Tonight, with millions of others, I watched MTV’s 2011 Video Music Awards. I enjoyed the comments on Twitter more than I did the actual program. I came away with 6 conclusions from tonight:
1. There are so many young, insanely rich “stars” that sing, act, perform and live completely pointless lives that are driven by nothing else than getting famous, and hopefully rich at the same time, it makes me literally want to throw up.
2. If 99% of the people featured on the VMA’s tonight died, no one would care and forget about them in a week. This doesn’t make it right, or even something I wish would happen, it’s just a fact. Case in point, when Amy Winehouse passed away, the music world and its rabbid fans were sad for a day or two. She trended on Twitter for a while, then nothing until tonight’s tribute. She’ll trend for one more evening then be gone again. This time probably forever – or until next year’s Grammys when she’s got one last tribute to go, at which point I would be shocked to ever hear her name uttered again. I feel like the biggest lesson that these “stars” need to learn from Winehouse is more than the dangers of addiction, but more importantly, that a waste of a life to selfish matters of fame, money and stardom are the epitome of worthlessness. Being famous for being famous is a sad, sad life. Because when it’s over, it’s over. They’ve made no lasting mark and will be forgotten as quickly as their sex tape burst them into stardom. At least Amy Winehouse had a discernible talent, and look how quickly she’ll fade away.
3. People either love or hate Lady Gaga. She is without a doubt totally strange. I think she’s wildly entertaining because she owns her weirdness (as so many others try to annoyingly copy it Nikki Minaj, Ke$ha and to some extend Katy Perry) and she knows no other way than to keep it real. I believe she sings so much about music as a new religion because she, and so many others she represents and speaks for, yearn for a connection with something greater – an all powerful and loving Being that has the power, authority, grace and judgement to give and take away. It’s a shame Christians haven’t figured out how to love those better who feel less than and outcasted. Those in such a space have, at least for now, a new god… Her name is Lady Gaga. She has never proclaimed herself as a god or someone others should follow or worship, all she is doing is giving those with no hope a voice to be heard and loved. I don’t know why anyone is amazed at the response she’s getting – the largest and most rabbid following in the history of music.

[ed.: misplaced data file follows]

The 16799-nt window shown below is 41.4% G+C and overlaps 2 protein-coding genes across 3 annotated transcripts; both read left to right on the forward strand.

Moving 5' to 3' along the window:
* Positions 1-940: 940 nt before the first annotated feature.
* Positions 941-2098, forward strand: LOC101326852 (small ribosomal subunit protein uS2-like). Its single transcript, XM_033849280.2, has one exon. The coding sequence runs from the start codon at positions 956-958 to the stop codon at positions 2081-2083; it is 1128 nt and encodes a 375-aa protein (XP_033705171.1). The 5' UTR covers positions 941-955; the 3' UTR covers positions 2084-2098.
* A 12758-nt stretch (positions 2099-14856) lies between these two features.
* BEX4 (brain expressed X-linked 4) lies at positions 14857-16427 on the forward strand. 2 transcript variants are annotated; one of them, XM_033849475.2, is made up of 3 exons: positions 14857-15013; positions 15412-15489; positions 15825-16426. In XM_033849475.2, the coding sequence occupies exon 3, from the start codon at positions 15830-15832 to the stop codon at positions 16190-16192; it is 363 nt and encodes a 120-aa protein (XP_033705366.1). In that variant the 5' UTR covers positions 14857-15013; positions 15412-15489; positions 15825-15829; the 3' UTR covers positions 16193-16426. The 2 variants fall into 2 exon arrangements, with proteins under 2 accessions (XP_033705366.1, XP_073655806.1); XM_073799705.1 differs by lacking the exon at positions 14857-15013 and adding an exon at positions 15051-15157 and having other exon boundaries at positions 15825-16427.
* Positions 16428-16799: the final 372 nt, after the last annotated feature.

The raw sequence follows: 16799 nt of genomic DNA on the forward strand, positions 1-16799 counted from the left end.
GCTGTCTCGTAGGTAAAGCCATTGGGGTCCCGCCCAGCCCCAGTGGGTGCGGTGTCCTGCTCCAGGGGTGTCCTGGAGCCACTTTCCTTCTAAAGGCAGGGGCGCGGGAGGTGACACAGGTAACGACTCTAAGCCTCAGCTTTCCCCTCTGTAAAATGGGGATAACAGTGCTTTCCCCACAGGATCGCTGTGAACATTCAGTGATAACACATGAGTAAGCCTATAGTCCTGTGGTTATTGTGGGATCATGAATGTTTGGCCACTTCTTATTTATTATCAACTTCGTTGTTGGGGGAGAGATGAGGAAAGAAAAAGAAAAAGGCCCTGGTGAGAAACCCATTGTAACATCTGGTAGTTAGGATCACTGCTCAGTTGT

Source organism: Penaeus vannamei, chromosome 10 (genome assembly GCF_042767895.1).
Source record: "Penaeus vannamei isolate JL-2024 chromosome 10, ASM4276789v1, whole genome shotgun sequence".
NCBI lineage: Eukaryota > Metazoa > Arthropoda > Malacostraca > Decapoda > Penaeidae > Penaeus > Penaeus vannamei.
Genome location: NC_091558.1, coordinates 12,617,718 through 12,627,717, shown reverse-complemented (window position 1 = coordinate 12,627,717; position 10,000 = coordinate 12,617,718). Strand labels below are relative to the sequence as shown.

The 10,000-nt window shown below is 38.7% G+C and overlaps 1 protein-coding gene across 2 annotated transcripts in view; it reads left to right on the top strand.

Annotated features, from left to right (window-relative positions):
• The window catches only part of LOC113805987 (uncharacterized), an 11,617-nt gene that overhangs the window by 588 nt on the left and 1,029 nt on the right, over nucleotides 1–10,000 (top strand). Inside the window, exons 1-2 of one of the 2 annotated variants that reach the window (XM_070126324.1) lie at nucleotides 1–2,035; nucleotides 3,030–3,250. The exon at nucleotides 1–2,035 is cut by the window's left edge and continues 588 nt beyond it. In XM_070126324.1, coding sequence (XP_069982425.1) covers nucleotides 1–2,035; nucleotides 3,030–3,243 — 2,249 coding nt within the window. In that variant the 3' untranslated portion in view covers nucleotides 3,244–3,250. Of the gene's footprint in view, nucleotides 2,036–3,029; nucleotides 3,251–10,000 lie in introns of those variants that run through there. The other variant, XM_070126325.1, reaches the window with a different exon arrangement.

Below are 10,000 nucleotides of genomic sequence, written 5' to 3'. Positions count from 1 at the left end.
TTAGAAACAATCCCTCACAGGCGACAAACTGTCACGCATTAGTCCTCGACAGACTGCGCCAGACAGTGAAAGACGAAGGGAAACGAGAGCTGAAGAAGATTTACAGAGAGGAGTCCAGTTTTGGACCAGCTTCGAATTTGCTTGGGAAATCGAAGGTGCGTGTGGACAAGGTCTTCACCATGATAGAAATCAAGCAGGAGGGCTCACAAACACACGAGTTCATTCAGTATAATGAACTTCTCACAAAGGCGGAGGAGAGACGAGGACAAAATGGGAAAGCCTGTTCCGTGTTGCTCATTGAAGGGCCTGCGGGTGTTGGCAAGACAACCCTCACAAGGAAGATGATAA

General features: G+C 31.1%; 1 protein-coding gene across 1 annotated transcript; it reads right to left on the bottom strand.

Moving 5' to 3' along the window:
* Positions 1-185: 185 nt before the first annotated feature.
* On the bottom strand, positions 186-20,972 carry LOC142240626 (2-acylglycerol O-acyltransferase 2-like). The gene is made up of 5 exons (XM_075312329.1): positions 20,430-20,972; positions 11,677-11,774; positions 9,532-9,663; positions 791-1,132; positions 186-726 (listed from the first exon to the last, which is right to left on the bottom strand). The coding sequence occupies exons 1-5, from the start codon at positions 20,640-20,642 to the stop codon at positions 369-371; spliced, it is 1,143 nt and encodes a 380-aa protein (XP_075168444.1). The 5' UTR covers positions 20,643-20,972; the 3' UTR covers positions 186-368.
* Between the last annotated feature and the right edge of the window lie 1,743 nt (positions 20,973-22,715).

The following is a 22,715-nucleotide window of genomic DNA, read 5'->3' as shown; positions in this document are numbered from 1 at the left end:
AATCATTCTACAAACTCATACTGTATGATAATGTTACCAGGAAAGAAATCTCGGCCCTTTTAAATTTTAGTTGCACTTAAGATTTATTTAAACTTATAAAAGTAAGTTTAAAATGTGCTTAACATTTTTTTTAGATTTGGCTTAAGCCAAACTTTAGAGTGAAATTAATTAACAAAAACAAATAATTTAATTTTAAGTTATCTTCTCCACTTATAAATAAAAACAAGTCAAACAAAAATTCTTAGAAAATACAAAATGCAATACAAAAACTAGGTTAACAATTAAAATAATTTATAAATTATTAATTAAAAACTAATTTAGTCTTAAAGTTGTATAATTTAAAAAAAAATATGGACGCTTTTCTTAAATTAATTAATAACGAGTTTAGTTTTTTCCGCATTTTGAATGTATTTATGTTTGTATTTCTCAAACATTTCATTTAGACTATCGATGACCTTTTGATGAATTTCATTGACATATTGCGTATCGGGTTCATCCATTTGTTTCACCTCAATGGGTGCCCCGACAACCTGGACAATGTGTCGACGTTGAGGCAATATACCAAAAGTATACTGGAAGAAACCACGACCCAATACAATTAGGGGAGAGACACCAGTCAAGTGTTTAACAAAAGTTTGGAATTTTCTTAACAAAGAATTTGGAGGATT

4. The more F-bombs you drop live on air, the cooler you are. What are we, in 3rd grade when kids start swearing for the first time and the kid who swears the most is the new leader of the pack? Once again, literally want to throw up.
5. Authenticity shines even brighter when surrounded by thousands of posers. Adele is the real deal. The candid shots of her when she didn’t know she was on camera were priceless. Her real and raw performance was breathtaking. Justin Bieber – I can’t stand the kid, don’t think he’s at all talented and have not one inkling why he’s so, so huge. However, I genuinely believe what he tried to say about Jesus in his acceptance speech. Even though Bieber tries waaaay too hard to be cool (and akwardly mimics some street ghettoness in his expressions) I would take the next generation loving him 10 out of 10 times over the embarassing slop trying to be passed off as popular. Well, maybe I just answered my own question on why Bieber is so famous…
6. I love gangster rap… I have since I was much younger. Why? It’s because the old school rappers lived a hard life trying to survive and the raw words, emotions and convictions that oozed out of their songs and albums stirred my soul for justice against the systemic oppression laid upon them by circumstance of being born black and poor in the ghetto. This new stuff – please. How much more can our culture take from rappers rapping about hoes, money, power, alcohol, cars, bling and whatever else. Give me someone from the streets rapping about what it means to survive day by day (enter the transgenerational messages of TuPac), not this auto-tuned fluff as every rapper swears they’re great singers now. How ’bout it Kanye and Lil Wayne?
For most of my life I have genuinely loved pop culture. Especially over the last decade. It’s an escape for me, from the difficult and overt seriousness of the daily grind that makes up my everyday life. But I’m tried. I would rather not escape at all than to turn any longer to what I saw tonight. My heart aches for the realness of what I grew up with in the late 80s through the 90s. I’m 30 years old, and I know every generation in history has a love affair with their childhood era – its morals, values and worthiness of cultural, social and religious exploration. Whether or not I’m falling into that same pattern, time will tell. But for now, I’m willing to be content with knowing that what I see is without a doubt driving me to learn more intently what it means to live a life and faith of significance – something that has an eternal value that cannot be measured by our culture’s current metric of worth. Over the course of my life I have come in personal contact with a few people that I irrevocably don’t want to be like (yes, some of those are diva Christians). Although I have never met anyone on tonight’s VMAs (or VMA pre-show), I can now add a few more to my list. Worst case scenario, if I’m the exact opposite of those folks I know at least I’m headed in the right direction.